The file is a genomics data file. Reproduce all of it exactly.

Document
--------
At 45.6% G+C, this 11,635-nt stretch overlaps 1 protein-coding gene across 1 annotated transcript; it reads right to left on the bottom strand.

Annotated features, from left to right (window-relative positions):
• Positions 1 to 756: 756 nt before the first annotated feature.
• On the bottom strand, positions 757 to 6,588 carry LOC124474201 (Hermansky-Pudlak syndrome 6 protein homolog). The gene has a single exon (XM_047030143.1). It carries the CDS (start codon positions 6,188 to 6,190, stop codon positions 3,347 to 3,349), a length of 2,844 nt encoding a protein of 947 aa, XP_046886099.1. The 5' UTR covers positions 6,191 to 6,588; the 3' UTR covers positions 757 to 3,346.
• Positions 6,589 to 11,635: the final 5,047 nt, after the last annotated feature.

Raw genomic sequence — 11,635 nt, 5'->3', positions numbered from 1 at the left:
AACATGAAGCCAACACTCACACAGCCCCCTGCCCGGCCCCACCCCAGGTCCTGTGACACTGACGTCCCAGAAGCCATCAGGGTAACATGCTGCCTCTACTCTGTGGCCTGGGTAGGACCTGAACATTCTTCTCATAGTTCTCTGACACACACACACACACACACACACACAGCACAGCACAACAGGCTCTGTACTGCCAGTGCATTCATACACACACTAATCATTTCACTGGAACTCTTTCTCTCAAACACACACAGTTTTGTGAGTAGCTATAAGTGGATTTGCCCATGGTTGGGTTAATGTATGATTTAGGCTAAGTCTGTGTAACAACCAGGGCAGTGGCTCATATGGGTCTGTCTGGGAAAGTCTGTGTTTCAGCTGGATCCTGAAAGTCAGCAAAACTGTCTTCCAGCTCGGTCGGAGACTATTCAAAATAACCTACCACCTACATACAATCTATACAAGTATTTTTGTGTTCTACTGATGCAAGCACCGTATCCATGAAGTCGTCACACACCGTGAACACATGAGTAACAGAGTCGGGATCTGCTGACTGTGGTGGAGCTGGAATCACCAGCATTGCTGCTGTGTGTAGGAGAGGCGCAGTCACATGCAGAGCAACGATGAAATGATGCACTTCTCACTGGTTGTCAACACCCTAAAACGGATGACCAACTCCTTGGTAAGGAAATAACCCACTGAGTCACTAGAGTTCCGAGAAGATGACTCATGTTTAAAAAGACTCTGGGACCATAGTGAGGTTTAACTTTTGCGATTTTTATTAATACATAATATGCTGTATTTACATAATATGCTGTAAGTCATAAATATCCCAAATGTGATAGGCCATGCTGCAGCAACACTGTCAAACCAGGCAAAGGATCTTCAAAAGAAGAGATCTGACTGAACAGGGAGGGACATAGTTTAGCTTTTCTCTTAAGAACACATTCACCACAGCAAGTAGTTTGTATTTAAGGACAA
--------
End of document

At 45.6% G+C, this 11,635-nt stretch overlaps 1 protein-coding gene across 1 annotated transcript; it reads right to left on the bottom strand.

Annotated features, from left to right (window-relative positions):
• Positions 1 to 756: 756 nt before the first annotated feature.
• On the bottom strand, positions 757 to 6,588 carry LOC124474201 (Hermansky-Pudlak syndrome 6 protein homolog). The gene has a single exon (XM_047030143.1). It carries the CDS (start codon positions 6,188 to 6,190, stop codon positions 3,347 to 3,349), a length of 2,844 nt encoding a protein of 947 aa, XP_046886099.1. The 5' UTR covers positions 6,191 to 6,588; the 3' UTR covers positions 757 to 3,346.
• Positions 6,589 to 11,635: the final 5,047 nt, after the last annotated feature.

Raw genomic sequence — 11,635 nt, 5'->3', positions numbered from 1 at the left:
AACATGAAGCCAACACTCACACAGCCCCCTGCCCGGCCCCACCCCAGGTCCTGTGACACTGACGTCCCAGAAGCCATCAGGGTAACATGCTGCCTCTACTCTGTGGCCTGGGTAGGACCTGAACATTCTTCTCATAGTTCTCTGACACACACACACACACACACACACACAGCACAGCACAACAGGCTCTGTACTGCCAGTGCATTCATACACACACTAATCATTTCACTGGAACTCTTTCTCTCAAACACACACAGTTTTGTGAGTAGCTATAAGTGGATTTGCCCATGGTTGGGTTAATGTATGATTTAGGCTAAGTCTGTGTAACAACCAGGGCAGTGGCTCATATGGGTCTGTCTGGGAAAGTCTGTGTTTCAGCTGGATCCTGAAAGTCAGCAAAACTGTCTTCCAGCTCGGTCGGAGACTATTCAAAATAACCTACCACCTACATACAATCTATACAAGTATTTTTGTGTTCTACTGATGCAAGCACCGTATCCATGAAGTCGTCACACACCGTGAACACATGAGTAACAGAGTCGGGATCTGCTGACTGTGGTGGAGCTGGAATCACCAGCATTGCTGCTGTGTGTAGGAGAGGCGCAGTCACATGCAGAGCAACGATGAAATGATGCACTTCTCACTGGTTGTCAACACCCTAAAACGGATGACCAACTCCTTGGTAAGGAAATAACCCACTGAGTCACTAGAGTTCCGAGAAGATGACTCATGTTTAAAAAGACTCTGGGACCATAGTGAGGTTTAACTTTTGCGATTTTTATTAATACATAATATGCTGTATTTACATAATATGCTGTAAGTCATAAATATCCCAAATGTGATAGGCCATGCTGCAGCAACACTGTCAAACCAGGCAAAGGATCTTCAAAAGAAGAGATCTGACTGAACAGGGAGGGACATAGTTTAGCTTTTCTCTTAAGAACACATTCACCACAGCAAGTAGTTTGTATTTAAGGACAA